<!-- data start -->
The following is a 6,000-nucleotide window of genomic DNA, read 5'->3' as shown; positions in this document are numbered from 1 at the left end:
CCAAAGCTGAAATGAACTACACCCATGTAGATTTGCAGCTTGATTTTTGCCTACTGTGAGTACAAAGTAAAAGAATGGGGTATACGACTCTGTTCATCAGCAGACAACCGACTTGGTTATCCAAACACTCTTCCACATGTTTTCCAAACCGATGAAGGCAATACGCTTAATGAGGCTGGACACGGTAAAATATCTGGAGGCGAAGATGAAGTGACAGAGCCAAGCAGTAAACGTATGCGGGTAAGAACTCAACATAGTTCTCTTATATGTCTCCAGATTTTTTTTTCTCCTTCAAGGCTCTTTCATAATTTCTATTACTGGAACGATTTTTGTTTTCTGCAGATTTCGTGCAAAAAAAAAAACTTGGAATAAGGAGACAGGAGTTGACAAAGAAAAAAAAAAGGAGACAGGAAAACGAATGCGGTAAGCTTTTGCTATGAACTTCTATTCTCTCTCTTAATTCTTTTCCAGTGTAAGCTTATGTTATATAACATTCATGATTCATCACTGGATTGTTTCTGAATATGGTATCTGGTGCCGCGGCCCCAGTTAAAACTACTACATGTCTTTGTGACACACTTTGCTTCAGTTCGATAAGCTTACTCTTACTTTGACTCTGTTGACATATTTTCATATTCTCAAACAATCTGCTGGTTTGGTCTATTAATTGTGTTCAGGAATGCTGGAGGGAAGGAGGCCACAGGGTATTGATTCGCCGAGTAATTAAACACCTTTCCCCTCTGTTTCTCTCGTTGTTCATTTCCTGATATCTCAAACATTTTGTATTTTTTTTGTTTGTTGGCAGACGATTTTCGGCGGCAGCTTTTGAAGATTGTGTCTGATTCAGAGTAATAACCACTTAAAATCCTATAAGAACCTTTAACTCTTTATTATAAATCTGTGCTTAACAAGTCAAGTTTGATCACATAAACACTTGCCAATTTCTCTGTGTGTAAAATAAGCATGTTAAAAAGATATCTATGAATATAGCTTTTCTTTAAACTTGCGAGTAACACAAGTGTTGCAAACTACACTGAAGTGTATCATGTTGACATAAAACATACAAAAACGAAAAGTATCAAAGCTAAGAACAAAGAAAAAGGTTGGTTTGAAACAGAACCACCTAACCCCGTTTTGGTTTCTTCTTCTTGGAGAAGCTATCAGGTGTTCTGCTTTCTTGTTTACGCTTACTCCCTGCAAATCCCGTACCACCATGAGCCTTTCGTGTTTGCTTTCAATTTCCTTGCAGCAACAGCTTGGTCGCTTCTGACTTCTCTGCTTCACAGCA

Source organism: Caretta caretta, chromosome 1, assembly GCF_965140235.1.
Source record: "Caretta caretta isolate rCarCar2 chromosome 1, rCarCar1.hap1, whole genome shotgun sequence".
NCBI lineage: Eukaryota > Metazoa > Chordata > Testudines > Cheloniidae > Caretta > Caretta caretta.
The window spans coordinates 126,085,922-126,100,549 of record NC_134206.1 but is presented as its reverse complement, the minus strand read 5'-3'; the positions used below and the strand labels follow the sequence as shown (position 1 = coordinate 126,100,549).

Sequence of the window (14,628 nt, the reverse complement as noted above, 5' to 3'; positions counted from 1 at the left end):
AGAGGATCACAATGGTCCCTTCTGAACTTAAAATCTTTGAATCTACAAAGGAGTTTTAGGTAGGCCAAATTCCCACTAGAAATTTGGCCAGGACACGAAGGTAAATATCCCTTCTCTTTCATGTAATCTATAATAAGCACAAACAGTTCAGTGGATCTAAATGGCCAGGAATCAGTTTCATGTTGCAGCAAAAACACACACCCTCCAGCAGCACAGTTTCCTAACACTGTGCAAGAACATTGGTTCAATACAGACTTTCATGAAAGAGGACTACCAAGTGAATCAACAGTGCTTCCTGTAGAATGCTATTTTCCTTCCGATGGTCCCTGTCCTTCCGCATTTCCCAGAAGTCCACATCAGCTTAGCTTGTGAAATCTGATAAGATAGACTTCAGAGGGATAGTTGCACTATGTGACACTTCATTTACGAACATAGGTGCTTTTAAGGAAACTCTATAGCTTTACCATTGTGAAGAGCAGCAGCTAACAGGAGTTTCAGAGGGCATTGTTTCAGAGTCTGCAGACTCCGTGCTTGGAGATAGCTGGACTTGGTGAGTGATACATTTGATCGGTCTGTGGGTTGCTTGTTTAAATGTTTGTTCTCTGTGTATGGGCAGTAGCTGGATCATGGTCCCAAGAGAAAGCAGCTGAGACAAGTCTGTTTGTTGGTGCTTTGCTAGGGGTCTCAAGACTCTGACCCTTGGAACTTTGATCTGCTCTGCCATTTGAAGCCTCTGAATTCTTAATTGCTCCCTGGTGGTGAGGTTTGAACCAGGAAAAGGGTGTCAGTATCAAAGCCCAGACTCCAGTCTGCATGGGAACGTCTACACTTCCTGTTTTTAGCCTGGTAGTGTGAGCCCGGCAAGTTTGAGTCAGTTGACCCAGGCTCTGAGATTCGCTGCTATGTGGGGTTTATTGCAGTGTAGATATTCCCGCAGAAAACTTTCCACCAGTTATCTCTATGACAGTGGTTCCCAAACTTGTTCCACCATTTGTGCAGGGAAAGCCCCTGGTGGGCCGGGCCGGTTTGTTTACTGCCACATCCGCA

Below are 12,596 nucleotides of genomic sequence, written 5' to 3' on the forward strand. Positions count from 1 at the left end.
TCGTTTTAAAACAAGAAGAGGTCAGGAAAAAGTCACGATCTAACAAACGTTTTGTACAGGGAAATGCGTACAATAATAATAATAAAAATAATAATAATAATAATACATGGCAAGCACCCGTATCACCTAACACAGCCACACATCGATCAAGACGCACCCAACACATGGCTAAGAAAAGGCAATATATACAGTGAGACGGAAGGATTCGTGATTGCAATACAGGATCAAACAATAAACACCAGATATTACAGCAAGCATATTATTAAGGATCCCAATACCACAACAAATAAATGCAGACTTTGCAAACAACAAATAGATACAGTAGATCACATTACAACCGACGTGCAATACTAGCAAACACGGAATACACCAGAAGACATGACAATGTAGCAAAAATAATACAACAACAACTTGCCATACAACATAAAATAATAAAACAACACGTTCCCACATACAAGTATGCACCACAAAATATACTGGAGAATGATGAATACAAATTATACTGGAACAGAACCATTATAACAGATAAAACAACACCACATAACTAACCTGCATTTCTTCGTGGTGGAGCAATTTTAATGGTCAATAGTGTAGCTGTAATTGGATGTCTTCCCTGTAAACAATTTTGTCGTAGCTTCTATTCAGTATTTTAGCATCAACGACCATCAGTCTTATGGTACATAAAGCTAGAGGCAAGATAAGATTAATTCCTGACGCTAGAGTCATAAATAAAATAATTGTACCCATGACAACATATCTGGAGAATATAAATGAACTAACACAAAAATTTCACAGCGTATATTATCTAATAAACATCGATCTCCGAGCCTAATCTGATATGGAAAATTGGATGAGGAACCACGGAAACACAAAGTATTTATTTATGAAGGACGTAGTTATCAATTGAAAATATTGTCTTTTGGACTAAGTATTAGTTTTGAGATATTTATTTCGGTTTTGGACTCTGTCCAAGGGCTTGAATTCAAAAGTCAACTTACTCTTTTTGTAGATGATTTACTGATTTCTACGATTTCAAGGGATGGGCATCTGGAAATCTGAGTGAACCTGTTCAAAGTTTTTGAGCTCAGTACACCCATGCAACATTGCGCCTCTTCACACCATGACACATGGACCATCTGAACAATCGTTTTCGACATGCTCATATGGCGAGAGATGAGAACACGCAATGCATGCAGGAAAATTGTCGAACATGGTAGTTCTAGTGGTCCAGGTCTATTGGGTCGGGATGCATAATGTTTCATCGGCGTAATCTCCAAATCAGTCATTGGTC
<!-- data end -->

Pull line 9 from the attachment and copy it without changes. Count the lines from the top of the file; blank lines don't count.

Below are 12,596 nucleotides of genomic sequence, written 5' to 3' on the forward strand. Positions count from 1 at the left end.